The Great Storm of 1987 and the associated arboreal devastation

In the UK we quite arguably have it lucky, in terms of climate. Generally, the weather is relatively calm, and very strong winds are a rarity as a result. However, we do experience erratics, and during 15-16 October of 1987 the Great Storm hit. This storm graced with UK, France, Spain, Belgium, and The Channel Islands with winds peaking at 134mph, and therefore was massivelely destructive. From an arboricultural perspective, a huge number of trees (of which many were mature, and some very famous – such as Sevenoaks, which technically became Oneoak) were uprooted, and some areas were left rather barren afterwards. For a really good set of images showing how trees were impacted, the book entitled In the Wake of the Hurricane is a good book to purchase (they are absurdly cheap on Amazon, though there are different editions for different regions of the UK that were hit by the storm).

Back on topic, whilst my parents were going through some old family photos this morning they came across a series of cards showing how the local area was impacted by the Great Storm. Wonderfully, many had trees in the images, and I have shared them below as I don’t imagine these images are online anywhere.

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In this image, what looks like a mature sycamore (Acer pseudoplatanus) has fallen onto a parked car and completely written it off!
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Here, a red phone box stands nonchalantly amongst a scene of arboricultural devastation. I imagine these trees were oaks (Quercus robur) within the park alongside.
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Outside of a swimming pool (which has now also been demolished), two large trees have fallen and are being cleared by the most smartly-dressed axe-wielding man ever to grace that location.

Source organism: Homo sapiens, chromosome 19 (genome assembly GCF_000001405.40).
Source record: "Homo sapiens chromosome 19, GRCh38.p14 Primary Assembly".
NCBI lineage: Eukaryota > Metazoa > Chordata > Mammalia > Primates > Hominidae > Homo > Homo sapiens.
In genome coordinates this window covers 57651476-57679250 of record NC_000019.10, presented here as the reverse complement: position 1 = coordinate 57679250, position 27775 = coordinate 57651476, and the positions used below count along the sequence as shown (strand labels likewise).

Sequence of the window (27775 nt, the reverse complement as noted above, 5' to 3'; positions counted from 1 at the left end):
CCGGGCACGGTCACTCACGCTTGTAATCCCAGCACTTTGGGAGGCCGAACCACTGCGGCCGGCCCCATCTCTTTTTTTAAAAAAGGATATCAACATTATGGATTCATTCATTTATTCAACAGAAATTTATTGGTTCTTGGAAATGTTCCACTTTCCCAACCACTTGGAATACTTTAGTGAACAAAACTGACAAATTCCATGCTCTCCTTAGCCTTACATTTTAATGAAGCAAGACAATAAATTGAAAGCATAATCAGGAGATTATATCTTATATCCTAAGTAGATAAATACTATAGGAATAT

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This scene shows how two conifers (probably x Cuprocyparis leylandii) have uprooted and fallen towards a property. One has actually struck the roof, probably causing some damage.
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Another conifer (again most likely x Cuprocyparis leylandii) can be seen to have uprooted. The two children atop the stem give a sense of proportion to the size of this tree.
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A much smaller conifer in this image can be seen to have a slight lean. I don’t know whether flying roof panels caused this tree to lean, or whether the wind did.
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The line of Arboreus invisibilia in this image were swept away to the point that they were replaced with an advertisement for polo mints.
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The Great Storm of 1987 and the associated arboreal devastation

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